When 13-year-old Isabel Kirby was opening her presents on Christmas morning last month, she had no idea that the very next day she’d be unable to walk.
The teenager from Chippewa Lake, Ohio, complained of pain in her legs just a few hours after excitedly opening a new Smart TV from her parents, News 5 Cleveland reported Thursday.
Isabel and her parents thought that she just had a muscle cramp from dehydration or growing pains, and gave her daughter Ibuprofen and rubbed her muscles.
“I just thought, ‘Oh gosh, it’s just growing pains or a Charley horse,'” Noel, Isabel’s mom, told the outlet.
“My legs went in this big like pain and then went numb like that,” Isabel explained.
But by the next morning, Isabel couldn’t move her legs at all.
Her parents immediately took her to the hospital, where Isabel’s sudden paralysis was diagnosed as acute flaccid myelitis, according to News 5. The condition is extremely rare, and doctors are still trying to find out its cause.
“She has been undergoing treatment and has many weeks or possibly months of rehab in front of her,” a GoFund Me set up for her medical expenses said, pointing out that she has a twin sister and an older brother at home as well.
“At this point, the family will, at minimum, have to pay 2019 and 2020 deductibles and out-of-pocket maximums, plus daily travel to and from the hospital,” the GoFund Me said. “They are overwhelmed by the sudden impact on their family, and grateful for any support we can give.”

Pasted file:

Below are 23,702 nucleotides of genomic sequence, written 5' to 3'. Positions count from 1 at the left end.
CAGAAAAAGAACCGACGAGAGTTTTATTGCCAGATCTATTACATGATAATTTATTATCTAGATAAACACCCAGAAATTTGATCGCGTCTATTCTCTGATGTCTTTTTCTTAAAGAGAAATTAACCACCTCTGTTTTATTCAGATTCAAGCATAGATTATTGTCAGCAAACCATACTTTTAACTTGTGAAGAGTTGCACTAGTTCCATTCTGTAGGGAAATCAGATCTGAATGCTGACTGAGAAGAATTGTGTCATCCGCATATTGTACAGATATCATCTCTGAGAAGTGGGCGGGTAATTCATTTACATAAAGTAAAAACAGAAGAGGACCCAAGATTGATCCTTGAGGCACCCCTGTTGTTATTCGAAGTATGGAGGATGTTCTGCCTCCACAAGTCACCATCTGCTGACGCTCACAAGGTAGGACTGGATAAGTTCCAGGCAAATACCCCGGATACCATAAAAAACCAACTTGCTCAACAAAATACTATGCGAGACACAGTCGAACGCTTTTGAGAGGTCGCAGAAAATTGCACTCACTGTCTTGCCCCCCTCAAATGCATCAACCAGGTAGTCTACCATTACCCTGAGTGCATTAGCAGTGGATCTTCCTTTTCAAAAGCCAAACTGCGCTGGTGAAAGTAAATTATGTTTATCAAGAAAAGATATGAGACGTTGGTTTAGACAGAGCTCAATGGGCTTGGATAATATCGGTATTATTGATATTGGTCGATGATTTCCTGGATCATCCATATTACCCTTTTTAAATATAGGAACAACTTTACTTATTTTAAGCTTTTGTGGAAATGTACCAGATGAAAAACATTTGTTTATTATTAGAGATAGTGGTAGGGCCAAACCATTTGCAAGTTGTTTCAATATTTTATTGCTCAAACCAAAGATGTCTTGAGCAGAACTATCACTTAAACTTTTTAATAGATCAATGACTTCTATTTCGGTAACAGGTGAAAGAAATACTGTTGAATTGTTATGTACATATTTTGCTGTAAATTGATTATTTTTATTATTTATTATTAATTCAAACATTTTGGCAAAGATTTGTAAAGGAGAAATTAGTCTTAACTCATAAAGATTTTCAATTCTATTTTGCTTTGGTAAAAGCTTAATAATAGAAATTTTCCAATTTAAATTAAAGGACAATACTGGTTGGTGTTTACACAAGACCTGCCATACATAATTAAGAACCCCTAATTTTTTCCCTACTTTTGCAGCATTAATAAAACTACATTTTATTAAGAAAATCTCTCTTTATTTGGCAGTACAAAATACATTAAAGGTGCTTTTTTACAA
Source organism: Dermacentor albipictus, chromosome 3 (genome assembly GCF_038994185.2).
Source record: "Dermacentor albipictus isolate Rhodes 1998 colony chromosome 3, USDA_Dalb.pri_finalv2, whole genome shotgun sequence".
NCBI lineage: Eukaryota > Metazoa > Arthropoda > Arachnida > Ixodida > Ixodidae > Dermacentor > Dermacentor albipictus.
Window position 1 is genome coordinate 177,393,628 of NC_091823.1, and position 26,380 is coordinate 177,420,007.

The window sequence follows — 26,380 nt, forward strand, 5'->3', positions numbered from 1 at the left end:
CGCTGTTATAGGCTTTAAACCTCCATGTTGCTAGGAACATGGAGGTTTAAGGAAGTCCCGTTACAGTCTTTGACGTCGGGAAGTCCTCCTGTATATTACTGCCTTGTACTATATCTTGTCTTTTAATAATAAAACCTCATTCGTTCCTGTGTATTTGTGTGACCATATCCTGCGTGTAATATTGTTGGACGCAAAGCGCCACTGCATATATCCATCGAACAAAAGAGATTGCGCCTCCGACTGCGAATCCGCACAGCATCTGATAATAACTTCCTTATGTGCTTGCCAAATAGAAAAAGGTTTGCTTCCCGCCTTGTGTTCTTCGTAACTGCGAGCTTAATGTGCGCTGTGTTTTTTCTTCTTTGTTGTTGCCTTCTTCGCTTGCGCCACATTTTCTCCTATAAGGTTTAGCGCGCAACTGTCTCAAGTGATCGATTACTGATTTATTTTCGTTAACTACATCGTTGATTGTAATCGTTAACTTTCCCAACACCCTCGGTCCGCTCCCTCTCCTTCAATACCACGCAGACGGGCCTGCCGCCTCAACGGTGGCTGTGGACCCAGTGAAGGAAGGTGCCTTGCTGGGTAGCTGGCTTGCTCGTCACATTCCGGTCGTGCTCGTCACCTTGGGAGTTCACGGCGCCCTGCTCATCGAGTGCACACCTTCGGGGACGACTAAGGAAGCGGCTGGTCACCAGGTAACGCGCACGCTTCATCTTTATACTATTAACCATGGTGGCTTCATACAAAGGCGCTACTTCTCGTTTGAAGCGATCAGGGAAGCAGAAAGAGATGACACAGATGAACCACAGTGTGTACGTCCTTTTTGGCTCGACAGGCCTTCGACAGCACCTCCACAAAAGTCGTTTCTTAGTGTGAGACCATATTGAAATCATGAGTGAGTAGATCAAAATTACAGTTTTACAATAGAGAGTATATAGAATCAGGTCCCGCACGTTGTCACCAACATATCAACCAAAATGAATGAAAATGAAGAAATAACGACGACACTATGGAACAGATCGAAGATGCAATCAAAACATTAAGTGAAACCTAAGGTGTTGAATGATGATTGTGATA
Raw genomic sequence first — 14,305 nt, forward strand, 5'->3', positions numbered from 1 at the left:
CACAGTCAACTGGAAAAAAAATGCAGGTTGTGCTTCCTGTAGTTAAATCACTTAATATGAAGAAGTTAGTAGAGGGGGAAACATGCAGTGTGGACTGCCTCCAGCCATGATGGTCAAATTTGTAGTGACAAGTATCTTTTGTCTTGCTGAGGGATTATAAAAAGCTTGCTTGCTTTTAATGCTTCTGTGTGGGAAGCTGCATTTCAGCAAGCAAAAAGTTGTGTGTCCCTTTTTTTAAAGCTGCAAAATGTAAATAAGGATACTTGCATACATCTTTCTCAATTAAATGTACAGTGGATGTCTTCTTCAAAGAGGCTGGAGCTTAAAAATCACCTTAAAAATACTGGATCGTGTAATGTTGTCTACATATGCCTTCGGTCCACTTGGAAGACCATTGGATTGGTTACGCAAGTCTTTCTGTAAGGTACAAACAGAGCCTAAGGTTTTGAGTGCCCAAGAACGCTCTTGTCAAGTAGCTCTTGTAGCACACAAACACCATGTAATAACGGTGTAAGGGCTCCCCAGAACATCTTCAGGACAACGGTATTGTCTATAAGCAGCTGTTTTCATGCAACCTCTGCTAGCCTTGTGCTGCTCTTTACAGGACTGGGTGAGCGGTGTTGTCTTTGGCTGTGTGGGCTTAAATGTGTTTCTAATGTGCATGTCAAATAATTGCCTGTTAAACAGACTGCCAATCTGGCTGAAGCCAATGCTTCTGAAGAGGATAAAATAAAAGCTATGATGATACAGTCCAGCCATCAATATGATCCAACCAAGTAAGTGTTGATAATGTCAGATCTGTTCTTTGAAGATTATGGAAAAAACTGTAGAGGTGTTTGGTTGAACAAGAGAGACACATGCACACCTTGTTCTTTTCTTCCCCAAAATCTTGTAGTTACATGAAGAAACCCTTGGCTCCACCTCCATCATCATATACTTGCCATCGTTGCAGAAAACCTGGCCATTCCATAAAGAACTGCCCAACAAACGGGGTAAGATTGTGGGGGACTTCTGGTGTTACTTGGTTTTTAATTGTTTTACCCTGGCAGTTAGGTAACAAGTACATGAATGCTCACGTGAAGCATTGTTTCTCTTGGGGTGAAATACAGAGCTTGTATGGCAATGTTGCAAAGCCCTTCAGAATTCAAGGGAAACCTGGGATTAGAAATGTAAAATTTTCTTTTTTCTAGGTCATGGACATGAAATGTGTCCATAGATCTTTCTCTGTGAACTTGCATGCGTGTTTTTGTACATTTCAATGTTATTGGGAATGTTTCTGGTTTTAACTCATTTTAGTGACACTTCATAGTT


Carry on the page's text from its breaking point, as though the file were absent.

Akron Children’s Hospital Dr. Eric Robinette said that the chances of contracting the illness are “a one-in-a-million type of likelihood,” News 5 reported.
RELATED VIDEO: Jillian Michaels Not Backing Down on Obesity Claims: ‘Nothing Beautiful About Clogged Arteries’
Noel called their daughter’s diagnosis “a bad dream,” but Isabel told the outlet that she remains hopeful.
“It’s like your own story, so you could like walk again,” Isabel, who plays catcher for her softball team, said. “That’s what we’re hoping for and stuff like that. You can walk again, or you could still be in a chair the rest of your life, but hopefully through rehab, I can try to get to walk again and gain my movement back.”
The CDC has seen an increase in acute flaccid myelitis every two years since 2014. And while it has been described as a “polio-like,” the CDC says that “all the stool specimens from AFM patients that we received tested negative for poliovirus.”
For now, Isabel said that the diagnosis is “a lot” to handle, “but I just try to go with the flow, just try to push through.”